Better Than Sex

By Kevin Howell

Recently at work, I came across a photo of Miley Cyrus from her performance on the Teen Choice Awards. It caught my eye because there was the 16-year-old “Hannah Montana” star straddling a pole as she sang and danced. I didn’t want to jump to conclusions because I didn’t see the show, but when a female is wearing short shorts, high-heel black leather boots, and dancing by a pole, she’s generally trying to make it rain — dollars, that is.

Apparently I wasn’t the only one disturbed by Cyrus’ striptease, as not-so-young-anymore Miley stirred up plenty of criticism for her performance. Some have started to compare her to Britney Spears, which usually isn’t a good thing. But perhaps that’s what Miley is going for.

“She already has this risqué image, so it really wasn’t much of a stretch,” Us Weekly magazine senior editor Ian Drew told New York Newsday. “That’s how Britney took off. She was the good girl gone bad, and it looks to be working for Miley as well.”

Of course, I get the argument that teen stars must shed their wholesome images in order to grow up and reach a broader fan base.  We’ve seen it for years, even if we look at Miley’s fellow Disney alumnae Britney Spears and Lindsay Lohan. Both built a following from innocent Disney TV and film roles then turned freaky quickly.

Ultimately, the core of the problem isn’t Miley, Britney, Lindsay, or whoever pioneered the “innocent-to-explicit” career path. The problem is a society that oversells sex. You’ve probably heard this argument before, but honestly, you can’t deny the truth of it. Look at it objectively: when companies have to use sex to advertise website domain registration (GoDaddy.com) and shampoo (Herbal Essence), we’re grossly over-sexed.

We can’t necessarily blamethe advertisers for our shallow obsession, because the tactic wouldn’t work if there wasn’t a market for it. They simply continue to feed the beast — society’s bottomless craving for anything sexual — even if it means itching to turn a teenybopper into a temptress.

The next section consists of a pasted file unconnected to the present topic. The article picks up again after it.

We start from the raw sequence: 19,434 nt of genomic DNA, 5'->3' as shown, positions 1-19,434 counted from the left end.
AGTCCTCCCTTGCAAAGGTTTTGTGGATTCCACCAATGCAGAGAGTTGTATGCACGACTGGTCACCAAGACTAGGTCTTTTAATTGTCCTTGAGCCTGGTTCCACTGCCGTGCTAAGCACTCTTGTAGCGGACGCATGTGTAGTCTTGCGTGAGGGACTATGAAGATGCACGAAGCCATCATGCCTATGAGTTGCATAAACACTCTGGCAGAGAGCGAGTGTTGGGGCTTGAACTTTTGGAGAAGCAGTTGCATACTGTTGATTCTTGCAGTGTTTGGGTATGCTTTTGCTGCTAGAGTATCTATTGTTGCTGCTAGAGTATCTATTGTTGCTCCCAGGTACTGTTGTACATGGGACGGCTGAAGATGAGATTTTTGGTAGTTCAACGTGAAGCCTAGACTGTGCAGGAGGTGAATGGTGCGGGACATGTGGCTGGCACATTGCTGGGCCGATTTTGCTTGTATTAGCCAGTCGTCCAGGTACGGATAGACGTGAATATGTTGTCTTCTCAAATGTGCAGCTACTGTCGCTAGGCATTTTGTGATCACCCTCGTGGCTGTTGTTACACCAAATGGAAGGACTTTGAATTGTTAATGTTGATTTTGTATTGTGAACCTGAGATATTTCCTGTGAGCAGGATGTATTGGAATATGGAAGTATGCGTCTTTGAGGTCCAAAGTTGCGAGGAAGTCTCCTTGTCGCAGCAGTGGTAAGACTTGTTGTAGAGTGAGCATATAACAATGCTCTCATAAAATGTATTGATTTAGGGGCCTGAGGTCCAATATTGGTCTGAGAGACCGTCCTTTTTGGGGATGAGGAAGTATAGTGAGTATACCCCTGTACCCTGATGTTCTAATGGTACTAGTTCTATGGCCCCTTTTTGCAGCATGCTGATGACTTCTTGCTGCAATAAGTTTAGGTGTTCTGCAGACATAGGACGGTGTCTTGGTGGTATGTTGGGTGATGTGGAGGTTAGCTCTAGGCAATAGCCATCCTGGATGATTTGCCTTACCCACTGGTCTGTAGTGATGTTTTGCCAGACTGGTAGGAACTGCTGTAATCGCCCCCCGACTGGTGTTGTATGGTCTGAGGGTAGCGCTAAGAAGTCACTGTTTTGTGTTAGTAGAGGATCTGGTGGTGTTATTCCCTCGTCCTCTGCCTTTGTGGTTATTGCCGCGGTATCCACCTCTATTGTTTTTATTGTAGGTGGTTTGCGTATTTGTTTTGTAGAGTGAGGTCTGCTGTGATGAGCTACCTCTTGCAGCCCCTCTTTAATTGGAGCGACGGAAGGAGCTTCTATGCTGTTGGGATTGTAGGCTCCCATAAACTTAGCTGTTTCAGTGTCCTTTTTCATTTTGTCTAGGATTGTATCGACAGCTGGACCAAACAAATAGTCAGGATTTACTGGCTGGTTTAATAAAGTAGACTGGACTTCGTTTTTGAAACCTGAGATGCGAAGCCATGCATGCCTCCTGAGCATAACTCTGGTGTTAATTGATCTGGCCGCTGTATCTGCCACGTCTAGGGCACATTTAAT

I’m starting to see past the hype. I’ve cometo realize that anytime something is excessively promoted, it’s usually lacking at its core. For example, the movies with the biggest advertising budgets and superior special effects usually suck. All the flashiness on the outside tends to hide a weak storyline and poor character development. It’s the same thing with people. We put up personality facades to overcompensate for our insecurities. Guys who flaunt their masculinity and appear tough or hard tend to be insecure and self-conscious. Girls that dress like Lil’ Kim and show off all their “goods” usually lack self-esteem. In the same way, a society that saturates itself with sex is hiding an inner need that sex can’t satisfy. Dawn Eden, a freelance journalist and author of The Thrill of the Chaste: Finding Fulfillment While Keeping Your Clothes On, discussed this in a 2007 interview with Relevant Magazine.

“I know from what I see in the pop culture, people know that sex is not satisfying because that’s why the popular culture promotes it so much,” Eden said. “If it were satisfying, it wouldn’t have to be on every advertising billboard and on the radio and in all the movies. People would just know, yeah, that’s what you do if you want to be satisfied. But the culture keeps promoting it because it knows that we really feel a lack with premarital sex; we really feel that something is missing.”

There’s a line in a hip-hop song “Satisfied”that says, “None of it satisfies, some of it gratifies…the fun under the sun is glamorized.” I believe that hook accurately depicts the entrapment of our culture. It offers us gratification — namely sex and the images, appeal, and acts that come with it — but can’t give us satisfaction.

We want hope. We want happiness. We want meaningful relationships.  We want acceptance. We want love. These virtues aren’t sexy. They’re somewhat elusive and take patience to obtain. But they bring fulfillment to the true desire of our souls.

DESTINY’S HOPE

I was doing some Wikipedia research on young Miley and found out her birth name is Destiny Hope Cyrus. Her parents chose the name because they believed she was destined to accomplish great things. There’s no doubt she’s a beautiful, talented, and influential girl. My hope is that her career destiny is different from that of her predecessors.

The culture, music industry, Hollywood, and even fans may be anticipating a Miley more like the one who performed at the Teen Choice Awards. She has a choice. She can follow the culture, dress a little less, sex up the lyrics, and draw the attention of an older male audience. You know, the normal way. Or, she can be different. She can be an individual, be countercultural, and blaze a different path. Destiny can offer hope to the millions of little girls who idolize her.

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